Legal Service Providers are failing to meet customer technology standards
A new UK study, that surveyed over 1,000 people and 500 law firms, has revealed the customers overwhelming desire for improved use of technology in law firms.
70% of respondents claimed that they would choose a ‘lawbot’ or customer facing, automated system to start handling their legal needs and do not need a human representative to start this process. 56% of these are also ready to pay more if it leads to a faster, more efficient resolution to their legal services request.
Technology has improved to such an extent that most transactions and information transfers can be completed online. 34% of consumers would appreciate law firms offering a service that would make their experience a lot more convenient; they believe that consultations through video conferencing services or instant messaging technology could help achieve this.
Despite this consumer desire, 66% have not been offered such services with law firms remaining too traditional in the way they deal with customers.
Improved technology and services is something the Government have attempted to adopt in recent years. The £1 billion investment to digital legal services highlighting the importance of providing a digital service in the 21st century. The implementation of a digital divorce application service has drastically reduced the process time whilst the automated financial disputes claim service for claims under £10,000 has also made the process more efficient.
According to the 500 law firms, losing touch with consumer needs and falling behind the times is a huge concern with 66% anxious that they could lose custom.
However, many remain reluctant because of the increased cyber threats that accompany the introduction of technology to a law firm.
39% of law firms are concerned that the hypothetical danger of data breaches and cyber attacks outweigh the benefits of digitally improving their client facing services. GDPR is also a huge concern for many firms, with 27% worried that the way they use technology could breach GDPR regulations.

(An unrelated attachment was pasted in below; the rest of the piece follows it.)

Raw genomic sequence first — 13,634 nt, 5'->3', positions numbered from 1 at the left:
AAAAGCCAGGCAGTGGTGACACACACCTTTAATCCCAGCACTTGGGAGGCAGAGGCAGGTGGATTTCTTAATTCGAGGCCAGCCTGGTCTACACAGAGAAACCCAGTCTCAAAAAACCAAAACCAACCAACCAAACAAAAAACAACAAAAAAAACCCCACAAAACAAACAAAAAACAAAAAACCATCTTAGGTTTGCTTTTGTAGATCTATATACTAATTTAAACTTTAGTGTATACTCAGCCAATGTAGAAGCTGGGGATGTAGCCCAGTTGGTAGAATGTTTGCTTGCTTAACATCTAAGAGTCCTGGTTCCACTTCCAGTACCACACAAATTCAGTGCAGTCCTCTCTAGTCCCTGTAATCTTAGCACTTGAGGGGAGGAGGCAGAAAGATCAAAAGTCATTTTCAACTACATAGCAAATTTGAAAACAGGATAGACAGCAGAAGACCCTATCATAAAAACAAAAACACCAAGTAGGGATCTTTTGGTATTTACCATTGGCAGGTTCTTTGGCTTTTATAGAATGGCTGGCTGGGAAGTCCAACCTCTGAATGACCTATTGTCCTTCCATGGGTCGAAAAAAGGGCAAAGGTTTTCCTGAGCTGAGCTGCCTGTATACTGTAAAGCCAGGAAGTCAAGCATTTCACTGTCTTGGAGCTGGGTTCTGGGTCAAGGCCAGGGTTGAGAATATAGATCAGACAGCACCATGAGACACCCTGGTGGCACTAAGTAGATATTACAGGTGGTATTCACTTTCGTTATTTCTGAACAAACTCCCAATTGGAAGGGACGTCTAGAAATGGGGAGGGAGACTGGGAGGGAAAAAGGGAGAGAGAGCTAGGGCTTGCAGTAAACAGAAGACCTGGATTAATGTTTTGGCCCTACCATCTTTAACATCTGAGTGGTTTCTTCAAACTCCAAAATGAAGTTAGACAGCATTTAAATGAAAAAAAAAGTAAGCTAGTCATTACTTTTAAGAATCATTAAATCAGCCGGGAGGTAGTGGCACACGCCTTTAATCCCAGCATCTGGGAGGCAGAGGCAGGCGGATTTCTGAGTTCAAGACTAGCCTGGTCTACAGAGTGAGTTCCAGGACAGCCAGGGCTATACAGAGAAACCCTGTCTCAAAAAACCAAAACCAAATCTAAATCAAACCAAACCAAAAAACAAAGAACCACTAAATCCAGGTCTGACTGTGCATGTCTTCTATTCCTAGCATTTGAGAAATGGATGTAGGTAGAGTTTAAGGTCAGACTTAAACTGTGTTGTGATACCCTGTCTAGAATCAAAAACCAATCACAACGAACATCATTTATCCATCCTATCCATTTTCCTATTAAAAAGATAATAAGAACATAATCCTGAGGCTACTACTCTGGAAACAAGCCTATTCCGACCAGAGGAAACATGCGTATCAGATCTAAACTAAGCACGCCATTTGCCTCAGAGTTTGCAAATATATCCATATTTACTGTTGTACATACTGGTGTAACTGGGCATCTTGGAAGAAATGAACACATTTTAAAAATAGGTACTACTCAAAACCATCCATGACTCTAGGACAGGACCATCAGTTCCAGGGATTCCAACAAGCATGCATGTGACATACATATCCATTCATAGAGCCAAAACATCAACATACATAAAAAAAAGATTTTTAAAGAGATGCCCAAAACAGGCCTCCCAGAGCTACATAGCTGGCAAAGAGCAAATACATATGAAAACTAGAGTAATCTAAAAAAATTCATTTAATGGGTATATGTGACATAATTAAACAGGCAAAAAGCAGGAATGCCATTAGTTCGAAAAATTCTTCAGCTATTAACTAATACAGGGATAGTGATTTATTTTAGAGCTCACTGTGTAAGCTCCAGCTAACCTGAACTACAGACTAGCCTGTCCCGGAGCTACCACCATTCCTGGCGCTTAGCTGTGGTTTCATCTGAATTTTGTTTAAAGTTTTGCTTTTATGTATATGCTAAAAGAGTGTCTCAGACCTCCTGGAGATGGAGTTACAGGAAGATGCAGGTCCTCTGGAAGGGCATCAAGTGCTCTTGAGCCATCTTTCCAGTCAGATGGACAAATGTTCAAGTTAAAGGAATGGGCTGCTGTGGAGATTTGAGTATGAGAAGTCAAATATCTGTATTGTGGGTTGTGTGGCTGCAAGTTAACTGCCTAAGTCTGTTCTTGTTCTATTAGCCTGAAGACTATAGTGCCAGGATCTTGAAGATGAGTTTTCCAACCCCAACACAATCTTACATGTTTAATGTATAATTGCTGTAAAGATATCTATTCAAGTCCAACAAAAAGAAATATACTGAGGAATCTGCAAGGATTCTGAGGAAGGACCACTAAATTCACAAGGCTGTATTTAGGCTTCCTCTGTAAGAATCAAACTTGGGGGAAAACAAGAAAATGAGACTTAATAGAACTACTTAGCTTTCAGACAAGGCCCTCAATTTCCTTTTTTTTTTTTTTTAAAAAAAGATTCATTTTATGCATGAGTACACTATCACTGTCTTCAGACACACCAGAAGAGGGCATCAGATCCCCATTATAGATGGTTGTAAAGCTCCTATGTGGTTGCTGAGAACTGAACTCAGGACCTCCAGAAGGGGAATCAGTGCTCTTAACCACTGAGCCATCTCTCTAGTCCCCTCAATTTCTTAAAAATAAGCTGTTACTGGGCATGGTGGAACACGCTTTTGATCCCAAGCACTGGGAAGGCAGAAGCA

Although many law firms are hesitant about new technology adoption, it is being requested by the consumer. According to the report, 19% would like access to an online, automated conveyancing service with minimal or no intervention from a human lawyer.
Martin Flick, CEO at Olive commented: “Today’s busy, always on and mobile first consumer wants to buy goods and services, and communicate with sellers whenever, wherever and however they choose. Increasingly this is through digital interaction.
“When it comes to their lawyer or solicitor, they want to engage in the same way, without the frustration of having to wait days for paper documents to arrive in the post or for an email to come through with the answer to a question that could be easily resolved with an Instant Message or automated response. Consumers want more control over their legal affairs with sometimes, little or no human intervention, and with the speed, efficiency and security that multiple channel web-based communications offers.”
“Many law firms are embracing digital transformation internally but there is clearly an opportunity and requirement from consumers for law firms to digitalise externally. Digitalisation has proven benefits including greater agility, profitability and productivity. Implementation of collaborative cloud technology can improve efficiency and security, for both the client and the firm, by becoming paperless, and the advanced and encrypted private cloud services available ensures that clients’ information is safely and securely stored.
“As we look to the future, on our journey to the fourth industrial revolution these services will be the norm, so it’s important for law firms to get on board now and digitally engage with their staff and their clients, and in the way that they want, need and expect.”
Whilst many firms remain reluctant to fully immerse their company in lawtech advances, those that do have reaped the rewards. 47% of those surveyed have said that technology has helped to improve their bottom line by between £20,000 and £200,000.
15% have said that the use of technology has helped to retain talented staff, with 34% claiming that they have improved their billable time. Overwhelmingly, the most important factor to the use of technology in a law firm had been the ability to optimise staff efficiency, with 73% of firms using more technology noticing that employees have been freed up to complete more work and increasing efficiency.
Although the threat of data breaches and cyber fraud are very real concerns, the threat of losing touch with consumer wants and the platforms they use to access legal services could result in a more severe damage for a legal services company.
Has your firm embraced technology? Has GDPR regulations and the threat of cyber fraud prevented your firm from adopting more lawtech solutions?